Leaving Afghanistan

Leaving Afghanistan


Leonard Zwelling



Is America the beacon of world order or not? If not, then leaving Afghanistan on September 11, 2021, twenty years to the day after the events that got us there in the first place, may be not particularly troubling. But if you believe that there is evil in the world and one of the goals and strengths of the United States is trying to make the world a less evil place, perhaps retreating from Afghanistan now is not a great idea. The United States has armed military troops all over the globe from South Korea to Germany. How we choose to project power against the evil in Beijing or Moscow or even North Korea is an intrinsic part of our foreign policy and an admirable goal for a great democratic nation. Afghanistan is just one other such place. It’s one of the places we are fighting Islamic terrorism so that it doesn’t strike the homeland again. And so far, it’s been a success in that.

These two articles from The New York Times on May 5 make the point in spades, especially the first by current Texas Republican congressman Michael McCaul and Obama ambassador to Afghanistan Ryan Crocker. Here are the problems:

We will need eyes and ears on Afghanistan after we leave. Where is that going to come from if we have withdrawn? Are there agreements in place with other reliable players on the ground in Kabul and elsewhere that guarantees the flow of intelligence to the U.S.? I doubt it. Where would it come from? Pakistan?

How will all the newly empowered women of Afghanistan not be thrown back into slavery once the Taliban recaptures the nation? How can such a series of events be avoided without U.S. troops to prop up the current government? We have been instrumental in freeing these women to accomplish in a singular fashion. Are we to abandon them now?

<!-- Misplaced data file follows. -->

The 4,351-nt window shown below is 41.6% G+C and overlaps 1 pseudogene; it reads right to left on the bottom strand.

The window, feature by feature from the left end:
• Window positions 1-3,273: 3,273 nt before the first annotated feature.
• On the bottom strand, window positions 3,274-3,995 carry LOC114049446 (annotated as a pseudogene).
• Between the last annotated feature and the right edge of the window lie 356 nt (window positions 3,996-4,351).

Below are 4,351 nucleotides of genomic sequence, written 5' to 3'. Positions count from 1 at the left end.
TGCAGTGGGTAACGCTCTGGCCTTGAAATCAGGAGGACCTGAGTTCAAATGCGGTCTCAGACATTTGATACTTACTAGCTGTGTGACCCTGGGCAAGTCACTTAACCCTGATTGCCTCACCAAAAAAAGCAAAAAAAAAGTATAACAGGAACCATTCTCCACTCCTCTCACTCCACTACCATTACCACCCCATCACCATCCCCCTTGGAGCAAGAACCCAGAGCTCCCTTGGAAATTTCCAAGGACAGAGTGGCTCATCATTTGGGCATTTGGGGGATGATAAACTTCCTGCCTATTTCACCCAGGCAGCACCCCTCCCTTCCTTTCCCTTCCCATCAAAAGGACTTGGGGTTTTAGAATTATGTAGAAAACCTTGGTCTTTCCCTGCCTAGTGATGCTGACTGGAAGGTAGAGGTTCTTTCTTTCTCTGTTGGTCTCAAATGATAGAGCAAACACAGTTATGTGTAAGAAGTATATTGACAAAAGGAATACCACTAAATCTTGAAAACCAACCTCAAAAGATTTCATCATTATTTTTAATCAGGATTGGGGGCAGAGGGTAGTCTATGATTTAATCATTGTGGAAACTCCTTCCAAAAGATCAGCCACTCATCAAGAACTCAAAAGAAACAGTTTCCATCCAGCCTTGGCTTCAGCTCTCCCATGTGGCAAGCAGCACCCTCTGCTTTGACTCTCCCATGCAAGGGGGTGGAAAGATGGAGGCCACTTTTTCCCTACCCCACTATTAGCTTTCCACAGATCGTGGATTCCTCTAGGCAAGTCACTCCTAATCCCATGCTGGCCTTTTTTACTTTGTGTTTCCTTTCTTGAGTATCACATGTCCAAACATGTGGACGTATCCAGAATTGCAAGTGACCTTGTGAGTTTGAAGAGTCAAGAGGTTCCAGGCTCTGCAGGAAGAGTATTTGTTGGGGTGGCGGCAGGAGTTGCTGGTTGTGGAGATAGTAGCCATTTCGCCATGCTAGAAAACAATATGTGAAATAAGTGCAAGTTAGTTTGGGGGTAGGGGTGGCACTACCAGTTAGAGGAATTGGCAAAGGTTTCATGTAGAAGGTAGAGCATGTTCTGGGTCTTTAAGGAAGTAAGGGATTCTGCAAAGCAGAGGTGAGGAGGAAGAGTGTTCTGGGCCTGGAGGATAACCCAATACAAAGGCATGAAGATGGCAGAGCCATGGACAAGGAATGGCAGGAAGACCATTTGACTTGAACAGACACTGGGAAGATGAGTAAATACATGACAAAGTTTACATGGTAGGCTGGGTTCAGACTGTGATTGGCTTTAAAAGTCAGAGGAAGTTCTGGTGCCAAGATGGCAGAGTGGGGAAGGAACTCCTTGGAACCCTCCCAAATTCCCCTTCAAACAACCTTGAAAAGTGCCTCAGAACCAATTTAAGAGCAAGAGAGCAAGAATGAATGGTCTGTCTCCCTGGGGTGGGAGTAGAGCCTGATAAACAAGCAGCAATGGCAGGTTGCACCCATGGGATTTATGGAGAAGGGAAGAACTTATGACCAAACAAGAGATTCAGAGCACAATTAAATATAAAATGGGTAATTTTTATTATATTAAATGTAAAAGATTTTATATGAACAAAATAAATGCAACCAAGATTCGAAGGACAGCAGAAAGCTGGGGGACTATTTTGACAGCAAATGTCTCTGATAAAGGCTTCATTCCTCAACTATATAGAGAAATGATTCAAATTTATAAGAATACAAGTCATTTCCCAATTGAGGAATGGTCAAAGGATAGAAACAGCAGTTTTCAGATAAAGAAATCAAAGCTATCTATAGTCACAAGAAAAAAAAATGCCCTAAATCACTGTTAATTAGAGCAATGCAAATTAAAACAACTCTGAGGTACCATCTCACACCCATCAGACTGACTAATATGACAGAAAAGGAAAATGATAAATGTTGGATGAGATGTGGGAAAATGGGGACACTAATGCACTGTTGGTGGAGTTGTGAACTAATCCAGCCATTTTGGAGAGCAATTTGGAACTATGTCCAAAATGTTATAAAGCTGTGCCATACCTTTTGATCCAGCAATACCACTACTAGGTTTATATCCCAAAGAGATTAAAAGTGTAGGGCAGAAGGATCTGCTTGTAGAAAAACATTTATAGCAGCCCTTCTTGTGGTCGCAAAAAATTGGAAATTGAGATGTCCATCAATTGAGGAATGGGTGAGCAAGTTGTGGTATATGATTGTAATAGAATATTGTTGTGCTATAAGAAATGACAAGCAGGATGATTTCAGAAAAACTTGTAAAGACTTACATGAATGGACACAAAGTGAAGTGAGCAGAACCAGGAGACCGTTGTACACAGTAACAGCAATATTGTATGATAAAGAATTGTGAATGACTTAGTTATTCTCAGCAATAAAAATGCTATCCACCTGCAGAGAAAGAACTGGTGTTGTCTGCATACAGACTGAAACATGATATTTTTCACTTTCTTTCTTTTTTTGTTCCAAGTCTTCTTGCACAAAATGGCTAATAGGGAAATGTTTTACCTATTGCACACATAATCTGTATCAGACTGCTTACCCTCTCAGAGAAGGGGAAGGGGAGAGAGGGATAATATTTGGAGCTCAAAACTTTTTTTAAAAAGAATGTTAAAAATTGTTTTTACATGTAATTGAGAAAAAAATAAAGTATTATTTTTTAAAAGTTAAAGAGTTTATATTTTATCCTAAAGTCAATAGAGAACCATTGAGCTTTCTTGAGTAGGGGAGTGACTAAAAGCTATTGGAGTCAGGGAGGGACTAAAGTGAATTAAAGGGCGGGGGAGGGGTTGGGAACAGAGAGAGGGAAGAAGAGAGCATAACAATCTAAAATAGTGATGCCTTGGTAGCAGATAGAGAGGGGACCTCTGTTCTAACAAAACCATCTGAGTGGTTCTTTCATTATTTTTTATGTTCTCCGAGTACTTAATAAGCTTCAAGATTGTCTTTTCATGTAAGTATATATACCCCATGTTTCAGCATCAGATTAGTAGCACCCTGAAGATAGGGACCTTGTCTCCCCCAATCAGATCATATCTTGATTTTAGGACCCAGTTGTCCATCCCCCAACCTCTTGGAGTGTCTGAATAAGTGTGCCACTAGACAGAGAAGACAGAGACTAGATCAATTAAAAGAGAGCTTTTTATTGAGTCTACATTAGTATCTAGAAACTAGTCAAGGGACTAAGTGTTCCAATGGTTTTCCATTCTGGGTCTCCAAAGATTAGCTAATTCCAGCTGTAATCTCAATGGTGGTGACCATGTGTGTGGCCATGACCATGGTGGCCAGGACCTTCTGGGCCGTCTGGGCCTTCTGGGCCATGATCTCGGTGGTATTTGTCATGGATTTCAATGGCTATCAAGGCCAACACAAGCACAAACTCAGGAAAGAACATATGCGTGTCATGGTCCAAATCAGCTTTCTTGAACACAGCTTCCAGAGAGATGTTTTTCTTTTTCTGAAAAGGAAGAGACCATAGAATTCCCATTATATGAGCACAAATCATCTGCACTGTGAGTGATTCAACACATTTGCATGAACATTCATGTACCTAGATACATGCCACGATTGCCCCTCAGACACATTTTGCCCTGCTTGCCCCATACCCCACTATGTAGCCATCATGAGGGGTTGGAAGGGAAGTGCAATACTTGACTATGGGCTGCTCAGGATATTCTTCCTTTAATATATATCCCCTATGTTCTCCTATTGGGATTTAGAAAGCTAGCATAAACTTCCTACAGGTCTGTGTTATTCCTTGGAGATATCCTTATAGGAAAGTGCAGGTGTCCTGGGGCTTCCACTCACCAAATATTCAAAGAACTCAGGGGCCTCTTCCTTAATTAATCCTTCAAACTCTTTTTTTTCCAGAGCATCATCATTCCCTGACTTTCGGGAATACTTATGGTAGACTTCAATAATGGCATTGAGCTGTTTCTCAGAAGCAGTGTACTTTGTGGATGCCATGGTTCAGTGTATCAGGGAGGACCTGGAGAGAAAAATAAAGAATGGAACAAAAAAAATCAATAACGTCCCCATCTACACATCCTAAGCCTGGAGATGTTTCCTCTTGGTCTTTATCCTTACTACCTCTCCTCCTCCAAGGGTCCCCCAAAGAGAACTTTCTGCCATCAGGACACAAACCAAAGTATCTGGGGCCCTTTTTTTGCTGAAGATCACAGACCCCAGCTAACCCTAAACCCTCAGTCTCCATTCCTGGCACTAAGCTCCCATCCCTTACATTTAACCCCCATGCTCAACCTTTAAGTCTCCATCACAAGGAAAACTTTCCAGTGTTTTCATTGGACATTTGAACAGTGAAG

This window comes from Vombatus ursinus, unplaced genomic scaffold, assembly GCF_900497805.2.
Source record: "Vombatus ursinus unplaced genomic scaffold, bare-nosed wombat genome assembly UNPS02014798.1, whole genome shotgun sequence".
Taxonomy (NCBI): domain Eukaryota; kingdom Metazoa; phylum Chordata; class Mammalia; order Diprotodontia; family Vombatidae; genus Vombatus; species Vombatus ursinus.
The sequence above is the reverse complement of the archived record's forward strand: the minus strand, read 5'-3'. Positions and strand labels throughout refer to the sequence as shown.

What will happen to all those Afghanis who have helped us Americans mostly as translators? Will they be given visas out of the country or will they be slaughtered by the Taliban?

Finally, has President Biden thought of any of this?

Sure, this is America’s longest war and it may well have been ill-advised to have ever set foot in Afghanistan. I always thought the events of 9/11 were not really an act of war, but a huge criminal enterprise requiring police action such as the assassination of Bin Laden. Just because the terrorists used Afghanistan as the staging area for the 9/11 attacks, doesn’t mean they won’t move around the globe and continue their criminal activities. Al Qaeda is not a nation state. ISIS tried to be and failed. War is usually between nation states and we are not nor should we be at war with either the current Afghan government or the Taliban. On the other hand, if we want to make Afghanistan a free country with women able to thrive, then we will need to stay there in perpetuity. As it is now, we are leaving with no plans to preserve any of the gains made under the American invasion.

It is likely that the Taliban will recapture the country and enslave the women again. Thus, Mr. Biden has decided that America doesn’t care if that happens. If that’s so, why did we go in the first place? If it was to end the reign of Al Qaeda, we failed. This sure looks a lot like Vietnam to me. Then again, I’ve been to Vietnam. It’s a very successful Communist country today. I don’t see Afghanistan becoming a very successful Taliban country though—now, later, ever.

Leave a Comment

Your email address will not be published. Required fields are marked *